Pumpkin spice lattes, cozy scarves and a long-awaited chance to dust off your favorite pair of boots. No doubt about it, thereâ€™s a whole lot to love about fall.
But itâ€™s got its drawbacks, too. Specifically, fall heralds the start of flu season â€” a nebulous time of year which exact dates vary, but generally begins to pick up in October and its effects can last as late as May.
Although the word is still out on how bad this yearâ€™s bout of influenza will be, if recent history has anything to say, we could be in for it. The New York Times reported the 2017-2018 flu season was the worst in nearly a decade, killing almost 80,000 people and hospitalizing thousands more across all age groups.
Of course, even if the flu doesnâ€™t kill you, it can definitely make you feel like crud â€” and even affect your earnings. Youâ€™ll likely miss at least a few days at work, and thereâ€™s no telling how your medical bills could pile up if you experience flu-related complications. Pneumonia, for example, cost patients over $400 on average for outpatient treatment per a 2018 study by BMC Health Services Research, and over $10,000 for those who required hospitalization.
When almost a third of American households have less than $1,000 in savings, those prices mean an avoidable illness could become a financial catastrophe.
Prevention, then, seems the best medicine. But how can you go about it as cheaply as possible?
Unfortunately, once you have the flu, thereâ€™s not much you can do about it except wait. Although prescription antiviral drugs can help shorten your illness, theyâ€™re most helpful if you start taking them as soon as possible.
So instead, give yourself an ounce of prevention in the following affordable ways.
It may seem like a pain to get a flu shot each and every year, but itâ€™s one of the most effective ways to prevent illness, said Dr. Adrian Cotton, medical chief at Loma Linda University Health in California.
And even though the flu shot isnâ€™t 100% effective, any efficacy is better than nothing.
â€śItâ€™s worth doing,â€ť Cotton said, especially since the risk factor is so close to zero.
And these days, the flu vaccine is pretty easy to access, so itâ€™s hard to find an excuse. The vaccine is covered under most insurance plans, and many grocery stores and pharmacies offer them, sometimes even incentivizing the deal with in-store discounts.
Flu is a communicable disease, which means it spreads from person to person. And while you sometimes canâ€™t avoid exposure (if, for instance, your kids come home sick from school), you can go a long way toward limiting your chances by paying close attention to your hygiene.
Along with frequently washing your hands, be sure to avoid touching your face, Cotton advised, especially if youâ€™ve interacted with sick individuals. And make it a point to clean frequently-touched surfaces in your household like doorknobs with a disinfectant solution, including bleach or peroxide.
While thereâ€™s no particular combination of supplements that will make you invulnerable to the flu, maintaining general good health can go a long way in bulking up your immune system. Eating a diet rich in fruits and vegetables is a good start, and superfoods donâ€™t have to break the bank either.
Already sick? Itâ€™s tempting to run to the drug store and pick up every over-the-counter â€ścureâ€ť you can find.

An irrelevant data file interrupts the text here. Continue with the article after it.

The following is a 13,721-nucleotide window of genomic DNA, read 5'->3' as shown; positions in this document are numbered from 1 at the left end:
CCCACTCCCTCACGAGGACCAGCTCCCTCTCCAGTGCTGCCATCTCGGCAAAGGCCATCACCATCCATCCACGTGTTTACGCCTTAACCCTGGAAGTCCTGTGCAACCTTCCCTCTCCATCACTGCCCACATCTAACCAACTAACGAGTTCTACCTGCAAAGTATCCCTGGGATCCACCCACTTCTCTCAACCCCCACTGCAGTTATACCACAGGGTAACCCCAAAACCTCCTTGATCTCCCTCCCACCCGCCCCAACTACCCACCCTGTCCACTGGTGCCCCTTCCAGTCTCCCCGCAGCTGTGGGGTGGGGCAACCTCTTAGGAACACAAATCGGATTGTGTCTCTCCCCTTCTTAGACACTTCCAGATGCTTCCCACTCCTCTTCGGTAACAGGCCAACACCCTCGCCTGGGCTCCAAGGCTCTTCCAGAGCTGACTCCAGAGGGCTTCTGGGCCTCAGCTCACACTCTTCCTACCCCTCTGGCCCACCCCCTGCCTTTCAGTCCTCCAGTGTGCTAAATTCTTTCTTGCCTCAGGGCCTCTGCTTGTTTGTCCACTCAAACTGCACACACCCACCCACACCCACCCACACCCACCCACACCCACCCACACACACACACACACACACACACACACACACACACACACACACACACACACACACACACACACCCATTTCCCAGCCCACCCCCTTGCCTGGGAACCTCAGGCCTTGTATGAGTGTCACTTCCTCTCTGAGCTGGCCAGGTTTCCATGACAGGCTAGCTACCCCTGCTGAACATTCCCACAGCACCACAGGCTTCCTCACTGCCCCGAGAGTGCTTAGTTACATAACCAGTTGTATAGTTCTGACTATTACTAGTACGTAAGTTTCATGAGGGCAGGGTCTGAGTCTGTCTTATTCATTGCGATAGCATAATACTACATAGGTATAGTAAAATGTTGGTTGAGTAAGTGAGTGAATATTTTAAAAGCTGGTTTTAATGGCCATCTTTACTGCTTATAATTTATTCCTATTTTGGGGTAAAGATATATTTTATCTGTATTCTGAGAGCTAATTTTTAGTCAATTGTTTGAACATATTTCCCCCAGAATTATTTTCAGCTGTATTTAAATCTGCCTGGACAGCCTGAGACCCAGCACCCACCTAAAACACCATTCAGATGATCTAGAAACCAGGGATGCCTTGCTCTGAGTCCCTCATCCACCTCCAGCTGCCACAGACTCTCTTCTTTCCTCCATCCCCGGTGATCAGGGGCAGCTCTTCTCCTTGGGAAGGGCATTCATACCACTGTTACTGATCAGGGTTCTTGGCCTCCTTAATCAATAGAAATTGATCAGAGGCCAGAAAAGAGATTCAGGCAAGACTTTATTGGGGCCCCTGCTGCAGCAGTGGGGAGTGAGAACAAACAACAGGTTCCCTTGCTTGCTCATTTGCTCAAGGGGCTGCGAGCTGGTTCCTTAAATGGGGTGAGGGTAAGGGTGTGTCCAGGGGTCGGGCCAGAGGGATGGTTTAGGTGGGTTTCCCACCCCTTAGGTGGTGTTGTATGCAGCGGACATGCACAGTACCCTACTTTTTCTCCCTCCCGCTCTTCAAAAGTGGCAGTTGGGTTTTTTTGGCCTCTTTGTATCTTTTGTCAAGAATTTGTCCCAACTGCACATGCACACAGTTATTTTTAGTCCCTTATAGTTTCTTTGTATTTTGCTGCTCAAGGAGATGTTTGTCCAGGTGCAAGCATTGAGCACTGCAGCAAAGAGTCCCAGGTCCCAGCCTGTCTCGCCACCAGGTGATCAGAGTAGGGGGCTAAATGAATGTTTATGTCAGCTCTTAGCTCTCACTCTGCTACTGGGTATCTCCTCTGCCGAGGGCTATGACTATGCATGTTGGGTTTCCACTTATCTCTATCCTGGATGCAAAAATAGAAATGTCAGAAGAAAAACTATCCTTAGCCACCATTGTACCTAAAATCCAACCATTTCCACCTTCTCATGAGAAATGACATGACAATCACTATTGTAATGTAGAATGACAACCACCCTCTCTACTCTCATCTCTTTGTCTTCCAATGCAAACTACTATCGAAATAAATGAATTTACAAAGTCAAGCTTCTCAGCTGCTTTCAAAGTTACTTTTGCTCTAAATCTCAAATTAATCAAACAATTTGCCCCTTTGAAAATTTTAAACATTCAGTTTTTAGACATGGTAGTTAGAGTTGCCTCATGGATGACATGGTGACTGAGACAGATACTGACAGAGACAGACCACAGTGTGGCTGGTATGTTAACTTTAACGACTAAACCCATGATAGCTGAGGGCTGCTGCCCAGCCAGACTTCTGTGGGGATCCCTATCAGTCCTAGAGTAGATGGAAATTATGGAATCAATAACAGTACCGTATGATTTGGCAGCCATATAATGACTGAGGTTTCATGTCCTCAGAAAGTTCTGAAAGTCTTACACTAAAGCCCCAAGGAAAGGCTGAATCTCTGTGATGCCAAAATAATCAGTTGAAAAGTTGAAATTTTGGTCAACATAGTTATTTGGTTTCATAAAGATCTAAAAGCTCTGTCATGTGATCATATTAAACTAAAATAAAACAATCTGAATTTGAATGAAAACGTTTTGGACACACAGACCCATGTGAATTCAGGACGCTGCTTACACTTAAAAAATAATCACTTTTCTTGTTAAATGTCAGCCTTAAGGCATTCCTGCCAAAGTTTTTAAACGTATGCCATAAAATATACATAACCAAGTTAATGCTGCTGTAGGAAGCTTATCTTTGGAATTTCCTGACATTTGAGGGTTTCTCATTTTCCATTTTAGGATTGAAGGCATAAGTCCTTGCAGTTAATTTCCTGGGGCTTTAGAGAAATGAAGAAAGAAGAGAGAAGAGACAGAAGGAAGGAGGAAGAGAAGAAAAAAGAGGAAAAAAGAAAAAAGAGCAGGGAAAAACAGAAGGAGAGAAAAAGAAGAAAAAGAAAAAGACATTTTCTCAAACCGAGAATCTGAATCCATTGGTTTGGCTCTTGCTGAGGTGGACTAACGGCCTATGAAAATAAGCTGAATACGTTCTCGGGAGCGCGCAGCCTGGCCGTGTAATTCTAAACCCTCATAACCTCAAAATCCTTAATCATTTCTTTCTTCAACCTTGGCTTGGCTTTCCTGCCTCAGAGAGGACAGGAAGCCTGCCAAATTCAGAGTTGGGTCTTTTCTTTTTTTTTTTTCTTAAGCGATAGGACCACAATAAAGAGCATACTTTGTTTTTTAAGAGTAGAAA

But when it comes to easing your symptoms, it turns out the most affordable options are also the best ones.
Maintaining your fluid levels becomes critically important when youâ€™re sick, and especially when youâ€™re running a fever. But fortunately, you donâ€™t need anything special to get the job done, Cotton said; water will keep you hydrated just fine.
The exception to the rule: if youâ€™re feeling so unwell you donâ€™t feel like eating or drinking, a product like Pedialyte or Gatorade could help you replace electrolytes. Otherwise, youâ€™d be able to replenish them through your normal meals. (And hey, not all traditions are useless: classic chicken soup contains vitamin-packed veggies and protein, and that warm liquid will soothe a sore throat.)
Lying in bed costs absolutely nothing, and itâ€™s an imperative step toward helping your body fight off the flu. And while a pain reliever like ibuprofen can help take the edge off your symptoms, sleep can also do wonders to help you get better more quickly.
â€śThereâ€™s never been any trials that show that any over-the-counter, herbal remedy actually works for influenza,â€ť said Cotton, though you can certainly find anecdotal evidence to the contrary.
Thus, shelling out for fancy supplements is probably a waste of money, unless youâ€™re convinced weâ€™re totally wrong in this regard.
Thatâ€™s because the placebo effect could make you feel better even if thereâ€™s no physical, causal effect between the â€ścureâ€ť and your abated symptoms.
So if youâ€™re absolutely certain you feel better when you take echinacea or soak in Epsom salts, go ahead, as long as theyâ€™re not dangerous or prohibitively expensive.
At the end of the day, flu season is a bit of a crapshoot. You can take as many precautions as you want, but sometimes, you just get unlucky.
If that reality makes you curmudgeonly, that might actually be a mark in your favor â€” because aside from the steps listed above, one of the best things you can do to avoid exposure is to stay away from people.
Hey, it could be worse; at least sitting at home and binging your favorite fall TV shows is pretty darn close to free.
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